The sense of history is almost tangible.
14. Plan your next solo trip in an old-fashioned bookshop
A bookshop is a perfect refuge for the solo traveller. Sadly, in these days of Amazon – other online retailers are available – bookshops are becoming rarer, and those with character rarer still.
Luckily for us locals, London has managed to cling onto many of its bookshops.
King amongst these is Daunt Books in Marylebone. Solo travellers will be bowled over by its extensive collection of travel publications, perfect for an hour’s browsing.
15. Bag a good spot for the Changing of the Guard
There are few things that Britain does better than pomp and ceremony, and the Changing of the Guard is an excellent place to experience this.
The Changing the Guard is when the King’s Guard transfers responsibility to the New Guard and spans three locations: Buckingham Palace, St James’s Palace and Wellington Barracks.
This 45-minute ceremony takes place on select days (typically Mondays, Wednesdays, Fridays, and Sundays) and starts at 11 a.m. Times and days do change and you should check the schedule here.
This spectacle is completely free to watch. That said, to understand what is going on and to bag the best spots, it’s worth looking at this inexpensive walking tour with a local guide.
16. Take a stroll along the Victoria Embankment
There are so many London walks from which to choose but this one takes in many of London’s top sights.
The 2km Victoria Embankment river walk from the Palace of Westminster to Blackfriars Bridge is a perfect way to spend an afternoon by yourself.
If the weather is kind to you, take a break in the Victoria Embankment Gardens near Charing Cross Station. A café is open in the warmer months, and there are summer concerts on the garden’s bandstand.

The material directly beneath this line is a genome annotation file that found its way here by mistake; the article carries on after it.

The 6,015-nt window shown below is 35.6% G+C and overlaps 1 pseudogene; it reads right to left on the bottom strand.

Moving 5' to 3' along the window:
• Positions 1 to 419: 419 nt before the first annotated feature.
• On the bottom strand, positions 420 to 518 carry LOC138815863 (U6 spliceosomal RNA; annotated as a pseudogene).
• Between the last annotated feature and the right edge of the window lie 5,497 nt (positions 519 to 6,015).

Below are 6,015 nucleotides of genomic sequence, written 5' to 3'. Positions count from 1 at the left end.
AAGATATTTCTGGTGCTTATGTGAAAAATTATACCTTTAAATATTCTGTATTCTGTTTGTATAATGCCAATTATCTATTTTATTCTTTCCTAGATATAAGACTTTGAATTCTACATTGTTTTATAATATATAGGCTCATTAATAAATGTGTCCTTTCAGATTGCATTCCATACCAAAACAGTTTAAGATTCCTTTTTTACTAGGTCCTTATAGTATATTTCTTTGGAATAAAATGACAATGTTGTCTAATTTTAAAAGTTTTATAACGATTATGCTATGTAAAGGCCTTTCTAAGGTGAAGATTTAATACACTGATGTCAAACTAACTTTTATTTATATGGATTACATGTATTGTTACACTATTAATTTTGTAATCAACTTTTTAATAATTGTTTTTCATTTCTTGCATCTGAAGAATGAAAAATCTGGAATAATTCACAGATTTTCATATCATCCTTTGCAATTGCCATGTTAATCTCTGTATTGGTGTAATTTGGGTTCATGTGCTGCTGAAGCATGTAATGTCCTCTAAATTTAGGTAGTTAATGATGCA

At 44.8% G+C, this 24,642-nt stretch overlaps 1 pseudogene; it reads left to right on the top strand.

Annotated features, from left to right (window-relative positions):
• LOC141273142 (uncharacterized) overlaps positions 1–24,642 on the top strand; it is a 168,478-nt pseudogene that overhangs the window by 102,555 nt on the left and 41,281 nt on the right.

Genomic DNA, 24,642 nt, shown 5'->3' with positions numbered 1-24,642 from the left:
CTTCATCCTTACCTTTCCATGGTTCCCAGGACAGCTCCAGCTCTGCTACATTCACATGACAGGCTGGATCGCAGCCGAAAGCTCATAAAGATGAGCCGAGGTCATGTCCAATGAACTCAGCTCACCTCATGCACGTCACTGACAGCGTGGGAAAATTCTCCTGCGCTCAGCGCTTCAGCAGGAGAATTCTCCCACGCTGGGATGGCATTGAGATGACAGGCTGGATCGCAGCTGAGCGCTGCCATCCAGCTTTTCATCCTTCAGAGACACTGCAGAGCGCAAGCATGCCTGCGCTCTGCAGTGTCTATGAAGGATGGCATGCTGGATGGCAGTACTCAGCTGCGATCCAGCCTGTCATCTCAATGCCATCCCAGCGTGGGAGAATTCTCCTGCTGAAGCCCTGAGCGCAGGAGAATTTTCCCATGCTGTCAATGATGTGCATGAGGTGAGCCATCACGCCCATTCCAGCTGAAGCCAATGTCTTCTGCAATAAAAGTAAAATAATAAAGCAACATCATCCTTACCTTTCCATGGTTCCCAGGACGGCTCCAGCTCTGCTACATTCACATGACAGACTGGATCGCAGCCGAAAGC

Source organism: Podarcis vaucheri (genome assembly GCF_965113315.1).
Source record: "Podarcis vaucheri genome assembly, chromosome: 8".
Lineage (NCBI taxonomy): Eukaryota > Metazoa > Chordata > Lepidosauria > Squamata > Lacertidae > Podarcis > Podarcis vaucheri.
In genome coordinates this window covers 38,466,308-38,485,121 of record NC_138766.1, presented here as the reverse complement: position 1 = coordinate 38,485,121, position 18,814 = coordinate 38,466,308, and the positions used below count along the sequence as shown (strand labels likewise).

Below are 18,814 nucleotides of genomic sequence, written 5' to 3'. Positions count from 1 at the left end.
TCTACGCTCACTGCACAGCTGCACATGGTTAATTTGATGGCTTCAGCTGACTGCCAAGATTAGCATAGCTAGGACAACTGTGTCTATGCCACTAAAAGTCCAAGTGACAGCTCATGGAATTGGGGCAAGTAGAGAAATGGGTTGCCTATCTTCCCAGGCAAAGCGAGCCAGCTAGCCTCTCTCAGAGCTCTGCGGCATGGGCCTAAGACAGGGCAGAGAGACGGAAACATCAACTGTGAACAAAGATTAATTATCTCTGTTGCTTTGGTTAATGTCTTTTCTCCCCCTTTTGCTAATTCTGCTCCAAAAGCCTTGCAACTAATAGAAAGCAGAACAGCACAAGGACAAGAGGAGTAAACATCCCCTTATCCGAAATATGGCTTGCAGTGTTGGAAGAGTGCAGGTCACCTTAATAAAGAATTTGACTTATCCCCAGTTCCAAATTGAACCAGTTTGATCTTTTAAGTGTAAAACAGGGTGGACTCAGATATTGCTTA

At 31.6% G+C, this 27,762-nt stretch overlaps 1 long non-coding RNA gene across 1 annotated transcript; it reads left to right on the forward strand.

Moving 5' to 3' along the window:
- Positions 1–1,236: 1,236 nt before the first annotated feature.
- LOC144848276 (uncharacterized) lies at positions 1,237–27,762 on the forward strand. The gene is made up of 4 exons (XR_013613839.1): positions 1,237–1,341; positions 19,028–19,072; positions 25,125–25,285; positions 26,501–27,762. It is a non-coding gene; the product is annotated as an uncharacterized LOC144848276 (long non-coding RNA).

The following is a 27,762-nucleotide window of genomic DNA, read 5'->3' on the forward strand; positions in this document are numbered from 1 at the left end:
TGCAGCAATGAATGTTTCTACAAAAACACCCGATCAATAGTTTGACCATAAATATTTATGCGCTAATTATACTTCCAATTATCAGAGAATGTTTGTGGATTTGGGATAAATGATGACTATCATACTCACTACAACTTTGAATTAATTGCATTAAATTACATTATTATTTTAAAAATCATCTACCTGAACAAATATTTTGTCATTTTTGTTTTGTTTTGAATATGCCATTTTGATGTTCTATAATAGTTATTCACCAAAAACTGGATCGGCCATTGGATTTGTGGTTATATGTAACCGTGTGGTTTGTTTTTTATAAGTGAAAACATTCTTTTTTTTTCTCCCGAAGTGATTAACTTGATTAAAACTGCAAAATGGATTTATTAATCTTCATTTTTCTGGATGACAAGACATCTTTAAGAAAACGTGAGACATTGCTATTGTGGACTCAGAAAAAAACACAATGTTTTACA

Alternatively, if you are seeking open spaces, walk the Pymmes Brook Trail in North London.
17. Smell the flowers in Columbia Road Market
Visiting at least one market is a good use of time during your solo trip to London. There are so many to choose from: Portobello Market, Brick Lane Market, Old Spitalfields and Borough Market to name but a few.
But my favourite has to be the Columbia Road Flower Market, which is one of the best things to do in London by yourself on a Sunday.
On one day of the week, this East End road is transformed into a blooming wonderland, the air perfumed with the scent of flowers. Arrive early to get your pick of the blooms (the market opens at 8 am).
Or if you are after a bargain, arrive around 2 pm when the stallholders start to reduce their prices. The market closes at 3 pm.
This area between Shoreditch and Brick Lane is also packed with vintage shops, and fantastic cafes and delis. Perfect for Sunday brunch.
18. Borrow a four-legged friend for the day
If you are missing companionship, why not borrow a dog for the day? The innovative Borrow My Doggy pairs dog owners with dog sitters.